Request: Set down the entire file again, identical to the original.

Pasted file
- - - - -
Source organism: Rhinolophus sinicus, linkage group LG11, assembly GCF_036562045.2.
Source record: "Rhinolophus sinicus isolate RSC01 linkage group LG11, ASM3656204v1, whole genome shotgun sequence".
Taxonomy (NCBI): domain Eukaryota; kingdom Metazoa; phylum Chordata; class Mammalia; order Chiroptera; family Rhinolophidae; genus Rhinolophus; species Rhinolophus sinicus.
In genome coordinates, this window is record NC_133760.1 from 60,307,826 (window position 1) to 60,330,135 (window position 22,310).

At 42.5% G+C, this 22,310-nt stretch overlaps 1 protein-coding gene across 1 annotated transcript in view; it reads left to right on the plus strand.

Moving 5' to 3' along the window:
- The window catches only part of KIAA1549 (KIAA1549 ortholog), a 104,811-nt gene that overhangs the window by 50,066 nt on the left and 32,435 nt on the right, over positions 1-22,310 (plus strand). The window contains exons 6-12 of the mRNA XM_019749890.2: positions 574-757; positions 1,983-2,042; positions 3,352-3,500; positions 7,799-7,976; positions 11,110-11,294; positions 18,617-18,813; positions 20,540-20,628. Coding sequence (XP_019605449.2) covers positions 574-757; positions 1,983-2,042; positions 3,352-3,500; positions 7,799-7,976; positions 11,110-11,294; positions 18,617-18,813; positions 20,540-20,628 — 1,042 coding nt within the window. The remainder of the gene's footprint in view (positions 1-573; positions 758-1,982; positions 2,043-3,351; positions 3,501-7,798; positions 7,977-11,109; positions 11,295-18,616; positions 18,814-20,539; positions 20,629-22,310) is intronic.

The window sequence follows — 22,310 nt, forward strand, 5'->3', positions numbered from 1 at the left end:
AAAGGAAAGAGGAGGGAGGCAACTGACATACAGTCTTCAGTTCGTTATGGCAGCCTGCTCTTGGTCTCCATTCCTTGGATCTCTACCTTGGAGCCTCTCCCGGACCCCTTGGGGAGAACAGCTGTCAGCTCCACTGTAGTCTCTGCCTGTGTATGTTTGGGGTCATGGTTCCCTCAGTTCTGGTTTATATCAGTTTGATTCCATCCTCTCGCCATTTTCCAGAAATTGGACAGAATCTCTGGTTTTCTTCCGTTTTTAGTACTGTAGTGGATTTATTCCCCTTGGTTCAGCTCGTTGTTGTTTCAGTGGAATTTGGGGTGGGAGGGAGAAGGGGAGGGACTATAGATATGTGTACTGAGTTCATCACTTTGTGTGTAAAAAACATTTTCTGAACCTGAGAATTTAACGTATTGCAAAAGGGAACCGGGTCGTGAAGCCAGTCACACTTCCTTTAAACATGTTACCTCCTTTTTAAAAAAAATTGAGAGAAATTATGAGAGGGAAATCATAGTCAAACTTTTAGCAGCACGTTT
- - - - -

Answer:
Source organism: Rhinolophus sinicus, linkage group LG11, assembly GCF_036562045.2.
Source record: "Rhinolophus sinicus isolate RSC01 linkage group LG11, ASM3656204v1, whole genome shotgun sequence".
Taxonomy (NCBI): domain Eukaryota; kingdom Metazoa; phylum Chordata; class Mammalia; order Chiroptera; family Rhinolophidae; genus Rhinolophus; species Rhinolophus sinicus.
In genome coordinates, this window is record NC_133760.1 from 60,307,826 (window position 1) to 60,330,135 (window position 22,310).

At 42.5% G+C, this 22,310-nt stretch overlaps 1 protein-coding gene across 1 annotated transcript in view; it reads left to right on the plus strand.

Moving 5' to 3' along the window:
- The window catches only part of KIAA1549 (KIAA1549 ortholog), a 104,811-nt gene that overhangs the window by 50,066 nt on the left and 32,435 nt on the right, over positions 1-22,310 (plus strand). The window contains exons 6-12 of the mRNA XM_019749890.2: positions 574-757; positions 1,983-2,042; positions 3,352-3,500; positions 7,799-7,976; positions 11,110-11,294; positions 18,617-18,813; positions 20,540-20,628. Coding sequence (XP_019605449.2) covers positions 574-757; positions 1,983-2,042; positions 3,352-3,500; positions 7,799-7,976; positions 11,110-11,294; positions 18,617-18,813; positions 20,540-20,628 — 1,042 coding nt within the window. The remainder of the gene's footprint in view (positions 1-573; positions 758-1,982; positions 2,043-3,351; positions 3,501-7,798; positions 7,977-11,109; positions 11,295-18,616; positions 18,814-20,539; positions 20,629-22,310) is intronic.

The window sequence follows — 22,310 nt, forward strand, 5'->3', positions numbered from 1 at the left end:
AAAGGAAAGAGGAGGGAGGCAACTGACATACAGTCTTCAGTTCGTTATGGCAGCCTGCTCTTGGTCTCCATTCCTTGGATCTCTACCTTGGAGCCTCTCCCGGACCCCTTGGGGAGAACAGCTGTCAGCTCCACTGTAGTCTCTGCCTGTGTATGTTTGGGGTCATGGTTCCCTCAGTTCTGGTTTATATCAGTTTGATTCCATCCTCTCGCCATTTTCCAGAAATTGGACAGAATCTCTGGTTTTCTTCCGTTTTTAGTACTGTAGTGGATTTATTCCCCTTGGTTCAGCTCGTTGTTGTTTCAGTGGAATTTGGGGTGGGAGGGAGAAGGGGAGGGACTATAGATATGTGTACTGAGTTCATCACTTTGTGTGTAAAAAACATTTTCTGAACCTGAGAATTTAACGTATTGCAAAAGGGAACCGGGTCGTGAAGCCAGTCACACTTCCTTTAAACATGTTACCTCCTTTTTAAAAAAAATTGAGAGAAATTATGAGAGGGAAATCATAGTCAAACTTTTAGCAGCACGTTT